The snow is bucketing down outside and I’m under a blanket. I’ve got Salman Rushdie’s new novel besides me and, while I am supposed be going to the football this afternoon, this sounds like a much more attractive proposition. Being back at work changes my approach to reading as, naturally, I have less time. Tiredness as much as anything means I read less during term time. Finding space is a priority. However, I’m getting through the Christmas books with a vengeance.
There was time when I was deftly jumping through Magic Realism – from Rushdie to Garcia Marquez to Eco – throwing paperbacks behind me. Confidently debating the merits of ‘One Hundred Years of Solitude’ or ‘The Satanic Verses’. Unfortunately recent reading has caused me to think that my brain is turning to mush. I have to keep flipping back when I find myself lost in a world I’ve no idea I’d entered. While set in New York, Rushdie’s book was less familiar to me than the plague ridden streets of Shakespearean London.
This book is a blast: fascinating from start to finish, it, like no other book I’ve read, prepared me for teaching Shakespeare in a better way than ever. By telling the stories of objects discovered from the period, he paints a beautifully frightening image of what it was like for those who may or may not have gone to see the plays of this young upstart that everyone was talking about. Through the political and the social history of the time, we are taken on a journey which is at times terrifying and at others mesmerising.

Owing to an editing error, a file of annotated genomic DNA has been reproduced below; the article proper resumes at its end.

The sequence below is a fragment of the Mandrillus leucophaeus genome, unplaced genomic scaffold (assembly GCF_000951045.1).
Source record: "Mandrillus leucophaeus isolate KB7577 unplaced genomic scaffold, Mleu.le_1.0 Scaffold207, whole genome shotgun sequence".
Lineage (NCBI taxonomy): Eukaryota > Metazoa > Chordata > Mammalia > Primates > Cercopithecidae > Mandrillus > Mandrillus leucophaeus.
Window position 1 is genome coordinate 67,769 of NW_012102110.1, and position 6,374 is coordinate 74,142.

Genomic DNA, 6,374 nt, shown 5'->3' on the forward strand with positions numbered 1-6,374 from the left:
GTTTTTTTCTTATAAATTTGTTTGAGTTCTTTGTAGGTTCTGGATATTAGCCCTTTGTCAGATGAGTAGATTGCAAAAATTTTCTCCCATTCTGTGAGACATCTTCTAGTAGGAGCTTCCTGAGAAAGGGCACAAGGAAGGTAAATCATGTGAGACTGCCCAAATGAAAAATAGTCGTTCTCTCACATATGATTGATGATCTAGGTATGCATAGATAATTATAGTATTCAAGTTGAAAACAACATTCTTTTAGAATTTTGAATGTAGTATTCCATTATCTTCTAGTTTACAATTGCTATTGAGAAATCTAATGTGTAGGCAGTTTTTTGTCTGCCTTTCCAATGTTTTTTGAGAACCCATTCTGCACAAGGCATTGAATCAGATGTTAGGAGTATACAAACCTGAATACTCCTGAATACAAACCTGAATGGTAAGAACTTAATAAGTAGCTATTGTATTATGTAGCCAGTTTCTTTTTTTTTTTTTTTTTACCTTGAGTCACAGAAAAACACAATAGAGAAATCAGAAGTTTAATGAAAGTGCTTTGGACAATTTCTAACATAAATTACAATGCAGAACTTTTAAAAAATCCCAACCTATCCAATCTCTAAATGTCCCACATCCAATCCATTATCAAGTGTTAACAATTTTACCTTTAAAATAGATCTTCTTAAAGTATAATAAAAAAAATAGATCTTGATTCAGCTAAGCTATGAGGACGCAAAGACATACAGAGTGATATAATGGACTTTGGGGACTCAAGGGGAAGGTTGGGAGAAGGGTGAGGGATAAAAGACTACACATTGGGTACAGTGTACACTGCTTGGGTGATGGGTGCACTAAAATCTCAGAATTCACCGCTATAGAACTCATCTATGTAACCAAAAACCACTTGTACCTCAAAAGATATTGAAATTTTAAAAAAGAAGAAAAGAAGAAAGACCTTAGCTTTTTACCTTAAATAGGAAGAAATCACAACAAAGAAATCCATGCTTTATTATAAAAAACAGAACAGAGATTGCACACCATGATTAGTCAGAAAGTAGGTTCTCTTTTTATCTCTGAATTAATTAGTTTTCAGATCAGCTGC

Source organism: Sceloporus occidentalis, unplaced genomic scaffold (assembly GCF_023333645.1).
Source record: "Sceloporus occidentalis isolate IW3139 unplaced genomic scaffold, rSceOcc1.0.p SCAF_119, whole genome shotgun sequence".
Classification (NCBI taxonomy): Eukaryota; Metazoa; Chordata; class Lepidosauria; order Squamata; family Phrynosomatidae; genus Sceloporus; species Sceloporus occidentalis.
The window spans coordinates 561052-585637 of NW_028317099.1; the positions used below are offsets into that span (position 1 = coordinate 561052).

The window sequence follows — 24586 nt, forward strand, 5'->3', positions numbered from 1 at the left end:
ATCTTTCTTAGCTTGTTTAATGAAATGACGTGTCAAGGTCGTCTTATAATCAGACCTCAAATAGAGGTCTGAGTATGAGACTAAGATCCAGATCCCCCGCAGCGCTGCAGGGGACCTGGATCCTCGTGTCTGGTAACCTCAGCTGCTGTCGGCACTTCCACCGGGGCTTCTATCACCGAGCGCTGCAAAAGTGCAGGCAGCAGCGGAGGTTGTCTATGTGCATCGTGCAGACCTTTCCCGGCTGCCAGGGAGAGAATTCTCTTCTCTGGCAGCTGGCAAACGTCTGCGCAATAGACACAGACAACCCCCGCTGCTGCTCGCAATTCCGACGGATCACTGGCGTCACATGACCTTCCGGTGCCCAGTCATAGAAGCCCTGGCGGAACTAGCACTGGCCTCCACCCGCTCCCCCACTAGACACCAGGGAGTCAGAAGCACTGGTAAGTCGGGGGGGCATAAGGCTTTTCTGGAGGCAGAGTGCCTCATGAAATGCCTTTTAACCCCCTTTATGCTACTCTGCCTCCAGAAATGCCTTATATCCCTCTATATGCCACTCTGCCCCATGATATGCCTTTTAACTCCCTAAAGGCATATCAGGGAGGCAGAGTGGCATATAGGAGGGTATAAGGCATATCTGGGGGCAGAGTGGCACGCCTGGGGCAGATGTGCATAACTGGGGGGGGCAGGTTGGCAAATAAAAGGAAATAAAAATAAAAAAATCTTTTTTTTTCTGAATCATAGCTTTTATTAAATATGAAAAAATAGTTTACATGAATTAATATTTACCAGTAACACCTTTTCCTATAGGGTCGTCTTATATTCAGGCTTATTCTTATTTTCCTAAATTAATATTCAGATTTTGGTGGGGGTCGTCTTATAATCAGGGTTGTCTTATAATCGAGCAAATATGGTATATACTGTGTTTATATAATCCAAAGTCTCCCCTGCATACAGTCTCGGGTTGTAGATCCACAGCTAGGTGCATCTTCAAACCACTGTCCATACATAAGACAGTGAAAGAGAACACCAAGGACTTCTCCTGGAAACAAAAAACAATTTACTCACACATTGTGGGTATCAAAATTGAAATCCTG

It ends with a wonderfully moving story from Robben Island, during apartheid South Africa. A rogue copy of the collected works of Shakespeare was circulated amongst prisoners. The inspirational quotations they highlighted to each other will bring you to the point of tears.
It’s been many a year since I’ve dozed off, dribbling, on a train. Lost in the magical world Rushdie has created – and I mean lost. Not in a good way – I’ve struggled through this one, not really knowing what the hell was going on. Number three in Danial Pennac’s the Rights of the Reader is ‘The right not to finish a book’ and I was seriously tempted on many an occasion with this one. Then I would be sucked into some beautiful prose, pages long. And then the blur; and the sad reality that I’m not the man I used to be. As much as I loved and lived ‘Love in the Time of Cholera’, I could care no more for Magic Realism. Thank you, Salman, you’ve been great.
I’m not even sure that I’m pleased that I persisted. I should live by Pennac’s list more truly.
Next time: It’s funny when you create a pile of books, with a specific order. The nature of other people’s recommendations mean you’ll never stick to it.